"The track is my canvas. My car is my pencil" Graham Hill

The abolishment of testing has been a key move to level the playing field in F1. We see cars running closer together at qualify and it gives a better chance to have a few odd-balls every now and then break the running order of the top teams. Single out RedBull, and we’ve had seasons where Ferrari and McLaren have started on the back foot plenty of times. Remember 2009, Kimi brought the only victory to the Scuderia in Spa, and that was racing against a Force India. What about McLaren's resent slump? It’s almost a decade without a constructor’s championship for them.

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Any ways, every year the circus goes around the globe, and every year it seems like it becomes more unavailable to fans though races per year have increased. Why? We’ve had state of art venues built exclusively in some cases to host an F1 race which means massive cost. Ever dream of meeting your current favorite driver? Unless you strike the lotto you probably won’t, as the paddock passes are to most simply inaccessibly expensive. It might have been on Oppo that I read or on one the F1 sites I check continually that someone was yelling across the board to have the return of testing. Why, because it was a chance for true fans to be close to “action,” walk around the circuit, maybe the edges of the pit lane. Yes, testing could allow one to meet our hero’s but only if it becomes more open (forget the secretive BS Ferrari and Mercedes have taken part of with Pirelli).

F1 for all its charm and speed is beginning to lose plenty of field against other sports. Football (soccer and American) have training camps events and the usual PR events. Of course you can always pay top dollar for courtside seats, near locker access (careful with thinking you are Drake though) as in any other sport, but the thing is that you have a better chance of at least getting an autograph from someone of miniscule importance than you have of getting the autograph of a mechanic in F1.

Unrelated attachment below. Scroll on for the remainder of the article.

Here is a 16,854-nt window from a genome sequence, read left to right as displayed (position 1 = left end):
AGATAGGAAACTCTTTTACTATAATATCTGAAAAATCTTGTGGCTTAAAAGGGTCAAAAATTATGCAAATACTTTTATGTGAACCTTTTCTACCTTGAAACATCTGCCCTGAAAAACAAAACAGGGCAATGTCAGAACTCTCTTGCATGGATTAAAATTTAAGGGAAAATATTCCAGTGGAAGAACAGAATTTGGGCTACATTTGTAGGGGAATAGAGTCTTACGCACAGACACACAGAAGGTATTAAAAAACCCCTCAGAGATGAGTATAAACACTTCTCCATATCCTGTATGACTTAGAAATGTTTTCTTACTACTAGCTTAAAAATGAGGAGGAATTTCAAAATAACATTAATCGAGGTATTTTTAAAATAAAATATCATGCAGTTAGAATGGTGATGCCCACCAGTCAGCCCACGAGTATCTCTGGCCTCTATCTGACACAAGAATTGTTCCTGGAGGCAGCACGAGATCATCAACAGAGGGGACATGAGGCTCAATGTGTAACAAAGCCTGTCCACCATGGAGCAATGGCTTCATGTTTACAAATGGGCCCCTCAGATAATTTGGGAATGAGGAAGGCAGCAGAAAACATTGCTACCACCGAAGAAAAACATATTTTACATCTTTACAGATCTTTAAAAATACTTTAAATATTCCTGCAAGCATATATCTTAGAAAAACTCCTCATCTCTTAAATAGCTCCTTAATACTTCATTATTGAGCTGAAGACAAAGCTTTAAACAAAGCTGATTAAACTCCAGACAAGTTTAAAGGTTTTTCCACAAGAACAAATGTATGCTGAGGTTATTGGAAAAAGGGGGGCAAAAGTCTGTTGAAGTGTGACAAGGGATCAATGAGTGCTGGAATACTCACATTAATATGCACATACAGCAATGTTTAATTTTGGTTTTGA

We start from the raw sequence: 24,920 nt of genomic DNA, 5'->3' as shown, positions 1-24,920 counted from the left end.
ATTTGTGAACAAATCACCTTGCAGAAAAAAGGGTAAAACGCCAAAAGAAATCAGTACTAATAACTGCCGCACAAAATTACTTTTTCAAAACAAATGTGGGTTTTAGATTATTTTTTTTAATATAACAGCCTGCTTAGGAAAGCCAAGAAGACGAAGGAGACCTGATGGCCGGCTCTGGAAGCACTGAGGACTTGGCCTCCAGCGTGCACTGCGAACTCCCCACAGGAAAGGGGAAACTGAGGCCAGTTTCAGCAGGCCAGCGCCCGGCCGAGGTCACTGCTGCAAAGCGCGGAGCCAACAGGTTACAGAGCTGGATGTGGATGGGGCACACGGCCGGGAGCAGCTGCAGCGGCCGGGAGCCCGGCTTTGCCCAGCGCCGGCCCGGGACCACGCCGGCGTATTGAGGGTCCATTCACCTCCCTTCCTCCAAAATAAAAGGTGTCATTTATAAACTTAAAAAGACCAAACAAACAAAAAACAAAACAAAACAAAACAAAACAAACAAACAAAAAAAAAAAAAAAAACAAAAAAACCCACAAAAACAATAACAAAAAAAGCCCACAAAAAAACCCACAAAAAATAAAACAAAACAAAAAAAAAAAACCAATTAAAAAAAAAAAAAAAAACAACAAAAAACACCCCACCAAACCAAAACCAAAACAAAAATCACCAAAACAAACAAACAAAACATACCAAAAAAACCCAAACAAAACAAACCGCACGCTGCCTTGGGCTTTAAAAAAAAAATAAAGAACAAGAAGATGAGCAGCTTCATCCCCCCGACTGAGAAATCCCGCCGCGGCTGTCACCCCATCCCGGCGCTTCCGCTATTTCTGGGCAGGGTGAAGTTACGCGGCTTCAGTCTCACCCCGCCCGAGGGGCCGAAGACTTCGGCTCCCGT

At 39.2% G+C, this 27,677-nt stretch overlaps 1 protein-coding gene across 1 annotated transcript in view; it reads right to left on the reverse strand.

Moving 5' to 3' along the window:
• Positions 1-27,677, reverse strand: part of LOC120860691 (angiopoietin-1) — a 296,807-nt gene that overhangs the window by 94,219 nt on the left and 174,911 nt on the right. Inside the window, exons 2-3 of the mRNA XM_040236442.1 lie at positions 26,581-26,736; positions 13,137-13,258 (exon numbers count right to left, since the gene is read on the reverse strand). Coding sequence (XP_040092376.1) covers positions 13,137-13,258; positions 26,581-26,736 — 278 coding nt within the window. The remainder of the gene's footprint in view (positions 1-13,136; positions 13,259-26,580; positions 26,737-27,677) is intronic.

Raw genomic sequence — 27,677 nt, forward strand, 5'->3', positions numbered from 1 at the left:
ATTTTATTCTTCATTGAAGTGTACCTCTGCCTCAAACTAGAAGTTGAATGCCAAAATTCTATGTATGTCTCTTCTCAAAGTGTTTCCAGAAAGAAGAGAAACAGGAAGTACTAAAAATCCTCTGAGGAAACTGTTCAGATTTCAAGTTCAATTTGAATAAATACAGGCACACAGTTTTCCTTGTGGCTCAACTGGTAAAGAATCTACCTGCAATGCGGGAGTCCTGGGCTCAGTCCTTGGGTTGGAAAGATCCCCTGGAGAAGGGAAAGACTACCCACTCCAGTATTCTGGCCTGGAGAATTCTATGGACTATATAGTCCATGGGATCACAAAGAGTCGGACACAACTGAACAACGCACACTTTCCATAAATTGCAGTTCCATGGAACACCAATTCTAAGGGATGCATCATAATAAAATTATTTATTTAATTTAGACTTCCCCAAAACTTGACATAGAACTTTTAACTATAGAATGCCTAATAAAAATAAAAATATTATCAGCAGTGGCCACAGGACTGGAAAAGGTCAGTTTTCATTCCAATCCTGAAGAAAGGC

Testing should not only be about the opportunity for teams to catch-up on their rivals (or even further trounce them), but it should be an opportunity to get closer to the fans. The more access the fans have, the more dollars they can charge to sponsors or that is the way I see it, which apparently supremo Bernie does not. I’m tired of seeing meaningless celebrities trot around the paddock. Sure it gives the sport additional exposure, but I would much rather have them be fans or racers, much like the love "Jack" Nicholson has for the Lakers or Eric Bana & Patrick Demspey who are racers themselves.

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The FIA should mandate that testing be done on different circuits, maybe those that are FIA approved but are not part of the calendar. Or force testing to be done at different venues around the globe (maybe the larger teams could subsidize the smaller ones to make it more accessible to them) and vary them per season. Think about those regions that have only one race or none. This could allow F1 to further tap into developing markets. Imagine having testing in Austin in case you missed the race (could be carried before/after Canada or Brazil).

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F1 has to do more to support fan access whether it’s the physical experience or the digital one, instead of strengthening that iron curtain of secrecy and unobtainability that it has had over the years.

By the way, that picture on the top, that’s my mom back in the day with none other than the artisit, Graham Hill. Where you ask? In Colombia which has never hosted an F1 race. Mr. Hill was testing the Lotus in a circuit that wasn’t even finished (look at the pit lane behind). According to her, my grandfather simply took her to the circuit and walked straight into the pit lane. No politics, no passes, no bollocks as the British would say. Those were the days.

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Before I forget, you know what else has to happen. Pirelli should start selling those Stetsons. If only the FIA had demanded that in their ruling last Friday.